Even when it seems tempting, there are often good reasons for staying put.
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Millions of homeowners have successfully refinanced their mortgages in recent years. Mortgage rates fell to rock-bottom levels and stayed there for a long time, and that made it smart for many mortgage borrowers to take advantage of savings available from refinancing.
But just because you can refinance doesn't mean that it's always the best move. Sometimes, refinancing your mortgage just isn't a good idea -- and you might be better off sticking with your current mortgage loan. Below, we'll look at some of the most common situations in which you probably shouldn't refinance.
1. You don't expect to stay in your home much longer
Refinancing always involves a tradeoff. On the plus side, a lower interest rate means that you'll either have lower monthly payments or get your mortgage debt paid down more quickly. But on the minus side, there are typically upfront costs involved with refinancing -- money that either has to come straight out of your pocket or get added to the outstanding principal balance on your loan. Items like closing costs, reappraisal fees, title insurance, and administrative expenses all fall into this category.
If you divide the total costs by the anticipated interest savings per month, then you should be able to calculate a break-even date. Stay in your home long enough to recoup all those upfront costs, and refinancing will have been a smart move. But if you sell your home before you hit the break-even date, you would've been better off just sticking with your old mortgage rather than refinancing.
2. The only way to get a lower rate is to switch from a fixed to an adjustable rate mortgage
Borrowers typically have a choice between taking a fixed rate mortgage or an adjustable rate mortgage (ARM). As the name suggests, fixed mortgages have a fixed interest rate throughout the term of the mortgage. ARMs have rates that move according to schedules set out in the mortgage. For instance, a 1/1 ARM has a fixed rate for the first year, and then the rate changes every year after that.
ARMs usually have lower rates than fixed mortgages, and so refinancing from a fixed mortgage to an ARM might save you money in the short run. But especially when interest rates are on the upswing, the rate adjustments can quickly make those savings disappear -- and you could even end up having to pay more in interest than if you'd just stuck with your original mortgage loan.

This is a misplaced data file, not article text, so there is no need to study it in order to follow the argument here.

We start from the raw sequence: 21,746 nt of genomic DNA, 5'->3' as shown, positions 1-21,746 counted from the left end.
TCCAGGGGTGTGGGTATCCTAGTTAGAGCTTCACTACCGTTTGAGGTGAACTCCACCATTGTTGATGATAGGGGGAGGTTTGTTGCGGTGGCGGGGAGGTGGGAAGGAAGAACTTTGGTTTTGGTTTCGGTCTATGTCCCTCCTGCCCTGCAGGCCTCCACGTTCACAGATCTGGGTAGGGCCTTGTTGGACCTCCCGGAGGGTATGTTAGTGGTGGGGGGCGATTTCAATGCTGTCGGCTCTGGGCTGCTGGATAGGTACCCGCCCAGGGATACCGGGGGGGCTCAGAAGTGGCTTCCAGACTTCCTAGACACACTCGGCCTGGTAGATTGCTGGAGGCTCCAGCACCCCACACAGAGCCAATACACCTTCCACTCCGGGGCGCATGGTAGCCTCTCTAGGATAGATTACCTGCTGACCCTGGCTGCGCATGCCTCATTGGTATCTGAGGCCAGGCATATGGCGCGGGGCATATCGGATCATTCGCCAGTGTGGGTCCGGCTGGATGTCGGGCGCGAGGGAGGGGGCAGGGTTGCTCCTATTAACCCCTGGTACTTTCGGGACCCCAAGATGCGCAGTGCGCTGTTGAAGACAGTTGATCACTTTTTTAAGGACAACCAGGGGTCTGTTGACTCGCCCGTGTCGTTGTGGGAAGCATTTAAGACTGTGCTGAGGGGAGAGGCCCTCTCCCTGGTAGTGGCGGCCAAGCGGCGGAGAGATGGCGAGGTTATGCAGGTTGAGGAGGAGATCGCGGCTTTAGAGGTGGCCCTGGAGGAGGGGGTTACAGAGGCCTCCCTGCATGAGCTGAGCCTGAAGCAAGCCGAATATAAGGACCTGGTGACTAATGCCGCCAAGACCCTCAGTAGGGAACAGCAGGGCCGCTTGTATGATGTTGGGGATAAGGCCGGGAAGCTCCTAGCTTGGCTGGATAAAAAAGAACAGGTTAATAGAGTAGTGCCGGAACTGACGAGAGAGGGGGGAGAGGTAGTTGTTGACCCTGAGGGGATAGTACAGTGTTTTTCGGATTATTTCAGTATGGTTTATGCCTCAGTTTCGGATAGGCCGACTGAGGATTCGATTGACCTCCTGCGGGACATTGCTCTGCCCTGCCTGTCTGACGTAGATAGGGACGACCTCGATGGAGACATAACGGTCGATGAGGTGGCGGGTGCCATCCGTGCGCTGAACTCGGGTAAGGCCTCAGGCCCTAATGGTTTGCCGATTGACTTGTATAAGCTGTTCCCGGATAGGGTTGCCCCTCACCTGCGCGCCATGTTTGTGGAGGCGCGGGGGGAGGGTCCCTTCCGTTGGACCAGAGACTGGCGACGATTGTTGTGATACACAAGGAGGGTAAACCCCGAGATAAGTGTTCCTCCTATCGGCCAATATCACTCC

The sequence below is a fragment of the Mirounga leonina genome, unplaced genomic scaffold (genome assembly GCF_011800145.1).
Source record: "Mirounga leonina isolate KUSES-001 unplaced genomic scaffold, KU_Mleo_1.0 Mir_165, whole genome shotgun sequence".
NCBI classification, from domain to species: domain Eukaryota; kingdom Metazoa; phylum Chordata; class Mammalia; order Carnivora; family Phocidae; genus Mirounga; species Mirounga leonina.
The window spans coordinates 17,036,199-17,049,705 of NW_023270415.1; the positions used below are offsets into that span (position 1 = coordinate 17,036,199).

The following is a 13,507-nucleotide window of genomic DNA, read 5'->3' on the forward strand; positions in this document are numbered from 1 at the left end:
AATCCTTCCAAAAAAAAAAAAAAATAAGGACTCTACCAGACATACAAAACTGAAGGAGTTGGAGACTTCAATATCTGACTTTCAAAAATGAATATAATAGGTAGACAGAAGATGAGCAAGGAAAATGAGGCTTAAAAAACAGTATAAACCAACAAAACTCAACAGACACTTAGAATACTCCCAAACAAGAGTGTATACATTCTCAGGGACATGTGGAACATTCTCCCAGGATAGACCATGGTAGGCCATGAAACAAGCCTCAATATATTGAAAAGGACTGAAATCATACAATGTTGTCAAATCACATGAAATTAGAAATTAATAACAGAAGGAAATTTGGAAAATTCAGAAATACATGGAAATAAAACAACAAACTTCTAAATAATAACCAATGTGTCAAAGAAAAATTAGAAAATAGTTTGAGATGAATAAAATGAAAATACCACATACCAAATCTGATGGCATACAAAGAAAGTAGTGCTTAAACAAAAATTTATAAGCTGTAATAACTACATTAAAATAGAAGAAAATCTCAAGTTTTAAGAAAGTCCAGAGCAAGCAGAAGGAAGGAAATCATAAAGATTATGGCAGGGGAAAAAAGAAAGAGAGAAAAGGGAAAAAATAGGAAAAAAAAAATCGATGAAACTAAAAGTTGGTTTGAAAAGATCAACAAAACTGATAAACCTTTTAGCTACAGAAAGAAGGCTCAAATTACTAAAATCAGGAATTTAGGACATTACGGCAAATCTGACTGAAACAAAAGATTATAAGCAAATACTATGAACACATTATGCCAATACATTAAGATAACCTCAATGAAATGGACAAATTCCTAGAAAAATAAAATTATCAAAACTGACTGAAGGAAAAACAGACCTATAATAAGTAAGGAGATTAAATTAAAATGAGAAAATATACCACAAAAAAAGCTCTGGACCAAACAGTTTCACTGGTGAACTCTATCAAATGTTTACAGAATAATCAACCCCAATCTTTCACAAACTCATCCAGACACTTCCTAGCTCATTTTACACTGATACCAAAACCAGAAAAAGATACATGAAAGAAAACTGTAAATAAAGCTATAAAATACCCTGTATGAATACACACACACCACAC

3. You don't want to add more years to your payoff period
Finally, one reason why many homeowners choose not to refinance their mortgages is that they don't want to restart the clock on when they'll be able to have their mortgage debt completely paid off. Because most of your monthly payments early in your mortgage go toward paying down interest, you might not have that much equity in your home even after making payments for several years. If you've been paying your mortgage for five years and then replace your existing 30-year mortgage with a new 30-year mortgage, you'll have to wait another five years longer to be debt-free.
In some cases, you can refinance with a different type of mortgage that fits your repayment schedule better. For instance, if you got a 30-year mortgage about 15 years ago, then refinancing with a 15-year mortgage instead of a 30-year mortgage won't give you as much savings in monthly payments -- but it will get your mortgage paid off when you initially expected. However, because you can't always tailor a new mortgage term to what was left on your old mortgage, it's sometimes better just to hang onto what you already have.
Be smart with your mortgage debt
Mortgage loans are often the biggest debt obligations homeowners will ever owe. By being smart about knowing whether it is or isn't a good idea to refinance, you'll put yourself in the best position to handle a key aspect of your finances in the best possible way.
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